Telstra, Optus and TPG sued over broken NBN promises

ACCC Chair Rod Sims says Australia's largest telcos have broken promises to clean up their acts.

ACCC Chair Rod Sims says Australia's largest telcos have broken promises to clean up their acts. Photo: TND

Telstra, Optus and TPG kept overcharging for NBN plans after they were exposed for over-egging internet speeds, despite promising refunds for Australians affected by the dodgy deals, a new court case has alleged.

The Australian Competition and Consumer Commission (ACCC) on Monday accused the telcos of breaking promises to clean up their acts after it was found they sold unachievable NBN internet speeds in 2017.

The ACCC lodged three separate federal court cases over the conduct, alleging false and misleading conduct under Australian Consumer Law.

The allegations could result in multimillion-dollar penalties for the telcos.

ACCC chair Rod Sims said the companies were aware they had ripped off customers, but still hadn’t “taken seriously” their obligations to refund them.

“Telstra, Optus and TPG each promised to tell consumers within a specific or reasonable timeframe if the speed they were paying for could not be reached on their connection,” Mr Sims said in a statement.

“What makes this behaviour even more concerning is that Telstra, Optus and TPG were well aware of these issues and had earlier given undertakings to the ACCC to provide remedies to consumers who purchased NBN plans with speeds that couldn’t be delivered.”

The telcos were caught selling NBN speeds to Fibre to the Node (FTTN) customers that were much faster than could realistically be achieved in 2017.

At the time, it was found Telstra sold to 9606 NBN customers plans offering 100/40 megabytes per second (Mbps), even though the company could not even achieve connections providing half that speed.

Optus and TPG sold similarly unachievable NBN plans.

After the scandal emerged, Telstra promised customers it would test their line speeds within 21 days of connecting, while TPG pledged to tell customers their actual speeds about three weeks after they activated.

Optus merely told customers it would check their actual speeds and tell them if it was slower than advertised.

But the ACCC will allege each telco had inadequate systems in place to actually undertake this testing and communicate speeds to customers.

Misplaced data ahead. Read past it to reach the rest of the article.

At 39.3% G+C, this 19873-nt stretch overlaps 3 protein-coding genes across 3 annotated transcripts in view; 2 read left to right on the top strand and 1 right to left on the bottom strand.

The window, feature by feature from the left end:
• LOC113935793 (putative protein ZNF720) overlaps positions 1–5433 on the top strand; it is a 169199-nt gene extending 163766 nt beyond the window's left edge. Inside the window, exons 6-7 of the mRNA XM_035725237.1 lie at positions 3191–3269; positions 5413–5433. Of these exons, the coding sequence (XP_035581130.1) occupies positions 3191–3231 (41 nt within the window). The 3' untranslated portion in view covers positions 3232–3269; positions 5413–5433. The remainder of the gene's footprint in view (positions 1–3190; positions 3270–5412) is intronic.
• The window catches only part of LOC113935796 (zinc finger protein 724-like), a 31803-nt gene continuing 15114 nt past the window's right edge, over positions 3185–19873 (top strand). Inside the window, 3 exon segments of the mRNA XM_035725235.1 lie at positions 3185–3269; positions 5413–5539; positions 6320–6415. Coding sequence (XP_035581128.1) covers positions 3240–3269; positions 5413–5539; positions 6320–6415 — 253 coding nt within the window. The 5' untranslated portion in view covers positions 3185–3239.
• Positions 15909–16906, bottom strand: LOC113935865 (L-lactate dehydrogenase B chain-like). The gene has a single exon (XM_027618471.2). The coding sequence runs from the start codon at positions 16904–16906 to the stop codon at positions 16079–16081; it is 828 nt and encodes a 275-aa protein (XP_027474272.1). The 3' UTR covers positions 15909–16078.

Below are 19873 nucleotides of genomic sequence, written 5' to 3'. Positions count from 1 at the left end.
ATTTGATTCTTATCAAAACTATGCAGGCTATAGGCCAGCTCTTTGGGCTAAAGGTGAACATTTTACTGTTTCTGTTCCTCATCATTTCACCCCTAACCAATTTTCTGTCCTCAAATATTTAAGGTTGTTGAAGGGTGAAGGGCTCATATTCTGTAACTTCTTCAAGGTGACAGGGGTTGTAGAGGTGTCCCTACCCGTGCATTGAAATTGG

The latest case comes after the Australian Media and Communications Authority (ACMA) fined Telstra $25 million last month for failing to properly notify customers about its dodgy NBN deals.

The telcos have told the ACCC they will recommit to refunding people, communicating their actual speeds to them and offering cheaper deals.

Australian Communications Consumer Action Network deputy Andrew Williams welcomed the ACCC prosecution in a statement on Monday.

“It’s very disappointing to see that three of the nation’s biggest telcos have allegedly mislead consumers,” he said.

“Consumers deserve to get what they pay for from their telecommunications provider.”

Telcos blame NBN

In an extraordinary broadside launched at NBN Co on Monday, Telstra and TPG blamed the government-owned wholesaler for the delays in telling customers about their internet speeds.

“We apologise and will be making things right with impacted TPG Internet customers,” a spokesperson for TPG, which is owned by Vodafone, said in a statement.

“There were two contributing issues, including failure by NBN Co to provide timely and accurate speed information to TPG Internet.”

A spokesperson for Telstra said it self-notified the issues to the ACCC.

“As we’ve seen today with Optus and TPG, this issue is not isolated to us and is happening more broadly across the industry because of a complicated process,” a spokesperson for Telstra said in a statement.

“Transparency around speeds is a complex topic, and one which NBN Co have left entirely to the RSPs [retail service providers], without providing the tools and information customers need so they know what to expect before they connect.

“At the point of moving across to the nbn for the first time, the speed a customer can get at their premises is unknown – by both the NBN Co and the RSP.”

Optus did not directly criticise NBN Co and promised to refund people.

“The speed that is achievable on some NBN connections can be impacted by issues including the length and quality of the copper line that connects a customer to the NBN,” an Optus spokesperson said.

“Unfortunately, not all NBN connections can deliver the same speeds.”

The ACCC is currently examining the prices retailers are paying for NBN internet and the service standards the taxpayer-owned firm delivers.

NBN Co has been contacted for comment.

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